Tinkering about Thinking about Seymour

“You can’t think about thinking without thinking about thinking about something.” – Seymour Papert

MIT Papert Event


Recent Computational Tinkering Experiments

Earlier this month, Nicole and I traveled to the MIT Media Lab for the 2016 Scratch conference. At the event, we led a workshop on scratchpaper and shared some of our recent experiments around computational tinkering.


Scratch@MIT 2016

Last week, Nicole and I traveled to MIT for the biannual scratch conference and spent a few extra days sharing ideas and prototyping with our friends at the Lifelong Kindergarten group at the Media Lab.


Developing Scratchpaper Workshop

Nicole and I will be leading a tinkering workshop at this year's Scratch Conference at the MIT Media Lab. We've been experimenting with different ways of incorporating scratch programming and computational thinking into some of our tinkering workshops. As we've been preparing for the workshop, we've focused on paper circuitry as a interesting way to investigate some of these topics.


Scratch Storytelling

Last week we hosted Ricarose Roque from the Scratch team at the Lifelong Kindergarten Group at the MIT Media Lab. She visited last January and we spent some time trying out programming, incorporating scratch into chain reactions, and working on a monster mash activity with visitors.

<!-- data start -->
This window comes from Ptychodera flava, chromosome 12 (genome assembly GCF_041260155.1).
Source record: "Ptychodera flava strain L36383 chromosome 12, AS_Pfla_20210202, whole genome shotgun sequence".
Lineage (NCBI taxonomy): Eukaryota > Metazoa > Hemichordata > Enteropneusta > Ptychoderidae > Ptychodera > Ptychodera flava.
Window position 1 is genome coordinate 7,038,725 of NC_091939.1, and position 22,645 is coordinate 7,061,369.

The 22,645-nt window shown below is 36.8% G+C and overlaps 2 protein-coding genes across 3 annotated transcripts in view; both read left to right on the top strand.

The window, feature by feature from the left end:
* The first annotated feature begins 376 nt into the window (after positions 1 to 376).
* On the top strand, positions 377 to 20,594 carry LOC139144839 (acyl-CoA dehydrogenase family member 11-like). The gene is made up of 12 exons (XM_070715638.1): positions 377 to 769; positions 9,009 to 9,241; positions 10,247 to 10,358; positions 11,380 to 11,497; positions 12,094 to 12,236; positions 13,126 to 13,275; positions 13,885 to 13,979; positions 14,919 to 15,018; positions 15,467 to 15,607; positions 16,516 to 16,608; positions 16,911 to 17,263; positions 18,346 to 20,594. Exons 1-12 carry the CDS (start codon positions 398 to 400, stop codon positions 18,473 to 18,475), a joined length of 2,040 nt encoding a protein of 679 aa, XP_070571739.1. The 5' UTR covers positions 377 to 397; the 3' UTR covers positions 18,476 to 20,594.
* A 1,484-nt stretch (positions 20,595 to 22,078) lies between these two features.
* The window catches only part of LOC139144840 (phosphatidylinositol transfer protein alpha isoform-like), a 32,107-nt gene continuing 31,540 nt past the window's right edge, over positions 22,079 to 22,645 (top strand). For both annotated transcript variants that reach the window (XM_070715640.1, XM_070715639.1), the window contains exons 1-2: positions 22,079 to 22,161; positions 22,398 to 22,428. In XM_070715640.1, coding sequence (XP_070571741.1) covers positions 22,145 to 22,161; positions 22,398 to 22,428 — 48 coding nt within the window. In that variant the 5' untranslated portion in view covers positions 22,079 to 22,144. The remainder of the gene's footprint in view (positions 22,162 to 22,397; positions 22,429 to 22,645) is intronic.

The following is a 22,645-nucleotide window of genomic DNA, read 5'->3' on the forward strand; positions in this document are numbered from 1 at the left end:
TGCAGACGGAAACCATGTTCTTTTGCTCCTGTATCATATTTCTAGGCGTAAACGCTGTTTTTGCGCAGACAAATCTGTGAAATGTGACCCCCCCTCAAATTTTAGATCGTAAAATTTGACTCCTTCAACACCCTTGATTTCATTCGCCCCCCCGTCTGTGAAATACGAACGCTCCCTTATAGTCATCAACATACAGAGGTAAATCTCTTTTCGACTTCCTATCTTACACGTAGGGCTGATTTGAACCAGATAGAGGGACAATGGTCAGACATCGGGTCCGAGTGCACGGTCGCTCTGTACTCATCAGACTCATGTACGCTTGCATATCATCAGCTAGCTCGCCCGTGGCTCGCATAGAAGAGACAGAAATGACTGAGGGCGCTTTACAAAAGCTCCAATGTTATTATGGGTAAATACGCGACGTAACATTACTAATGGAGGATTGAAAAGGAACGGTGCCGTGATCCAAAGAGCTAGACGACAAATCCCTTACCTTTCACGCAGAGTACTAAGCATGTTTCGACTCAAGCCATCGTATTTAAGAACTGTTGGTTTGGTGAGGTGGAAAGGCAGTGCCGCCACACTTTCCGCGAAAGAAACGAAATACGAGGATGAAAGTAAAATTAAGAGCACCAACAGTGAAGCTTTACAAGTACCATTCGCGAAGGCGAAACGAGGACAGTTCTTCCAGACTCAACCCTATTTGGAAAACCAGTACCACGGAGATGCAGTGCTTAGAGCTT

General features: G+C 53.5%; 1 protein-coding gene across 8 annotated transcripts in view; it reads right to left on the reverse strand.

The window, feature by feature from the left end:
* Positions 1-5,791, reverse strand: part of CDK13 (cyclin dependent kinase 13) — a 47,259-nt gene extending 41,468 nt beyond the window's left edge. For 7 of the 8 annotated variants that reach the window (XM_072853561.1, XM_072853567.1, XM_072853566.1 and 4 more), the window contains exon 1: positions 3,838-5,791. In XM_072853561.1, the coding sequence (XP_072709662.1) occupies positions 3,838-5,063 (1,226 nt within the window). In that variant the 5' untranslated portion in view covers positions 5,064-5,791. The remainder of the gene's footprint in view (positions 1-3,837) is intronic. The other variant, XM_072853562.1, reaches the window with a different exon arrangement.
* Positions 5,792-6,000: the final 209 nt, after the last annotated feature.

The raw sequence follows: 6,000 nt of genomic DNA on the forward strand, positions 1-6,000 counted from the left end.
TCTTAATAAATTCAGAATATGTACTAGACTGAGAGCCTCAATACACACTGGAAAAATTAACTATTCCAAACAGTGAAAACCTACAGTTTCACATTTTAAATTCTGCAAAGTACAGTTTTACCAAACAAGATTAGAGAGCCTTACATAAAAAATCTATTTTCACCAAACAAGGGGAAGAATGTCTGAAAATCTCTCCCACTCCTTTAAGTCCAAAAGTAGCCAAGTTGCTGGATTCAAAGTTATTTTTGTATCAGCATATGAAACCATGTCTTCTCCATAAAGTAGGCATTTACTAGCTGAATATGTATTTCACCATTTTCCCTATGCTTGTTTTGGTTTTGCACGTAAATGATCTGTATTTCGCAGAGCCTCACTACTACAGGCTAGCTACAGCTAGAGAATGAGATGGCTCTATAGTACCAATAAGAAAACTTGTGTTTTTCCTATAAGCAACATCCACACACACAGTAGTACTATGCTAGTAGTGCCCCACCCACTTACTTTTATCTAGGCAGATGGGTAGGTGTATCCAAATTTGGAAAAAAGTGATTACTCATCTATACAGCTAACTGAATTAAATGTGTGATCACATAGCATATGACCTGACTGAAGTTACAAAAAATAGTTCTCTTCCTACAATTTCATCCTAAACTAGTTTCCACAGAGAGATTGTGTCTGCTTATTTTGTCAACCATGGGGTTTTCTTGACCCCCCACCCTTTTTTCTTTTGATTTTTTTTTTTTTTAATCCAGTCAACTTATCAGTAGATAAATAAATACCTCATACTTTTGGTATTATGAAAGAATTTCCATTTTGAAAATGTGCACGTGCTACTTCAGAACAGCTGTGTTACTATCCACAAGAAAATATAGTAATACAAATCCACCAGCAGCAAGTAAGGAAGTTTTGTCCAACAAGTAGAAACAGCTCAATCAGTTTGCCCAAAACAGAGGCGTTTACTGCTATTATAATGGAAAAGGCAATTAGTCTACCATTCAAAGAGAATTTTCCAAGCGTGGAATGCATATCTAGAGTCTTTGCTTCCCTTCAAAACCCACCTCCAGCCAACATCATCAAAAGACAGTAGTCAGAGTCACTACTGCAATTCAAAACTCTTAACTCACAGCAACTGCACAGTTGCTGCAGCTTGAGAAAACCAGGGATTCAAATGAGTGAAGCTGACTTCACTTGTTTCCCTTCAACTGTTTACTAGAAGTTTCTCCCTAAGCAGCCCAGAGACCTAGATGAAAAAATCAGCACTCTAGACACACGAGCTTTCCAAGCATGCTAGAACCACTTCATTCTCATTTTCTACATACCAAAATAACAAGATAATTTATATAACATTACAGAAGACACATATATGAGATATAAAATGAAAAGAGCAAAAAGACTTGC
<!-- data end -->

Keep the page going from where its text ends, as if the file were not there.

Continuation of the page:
Circuit Stickers from High-Low Tech

Wanted to repost a new cool innovation from Jie Qi from the High-Low Tech group at the MIT Media Lab. We've been working lots with paper circuits and have found that the trickiest part seems to be attaching the lights to the copper tape. Jie and her group has developed an easier way to make those connections with what looks like sticky backed components that easily attach to the copper creations. It looks like they also give you a way to attach microcontrollers to paper circuits as well.


Marshmallow and Spaghetti Challenge

For the first assignment in our online Learning Creative Learning course we were tasked with creating a structure that could support a single marshmallow as high as possible. Our constraints included both a limited palette of materials (20 spaghetti sticks, one yard of masking tape, and one yard of string) as well as a time limit of only eighteen minutes for building. We divided up into two teams of three and started to work furiously on the challenge.


Drawdio After Dark

Last night at After Dark: Music And Creativity we set up some experiments with music created by electrical resistance. One of our favorite iterations of this idea is Drawdio made by former artist-in-residence Jay Silver from the MIT media lab.

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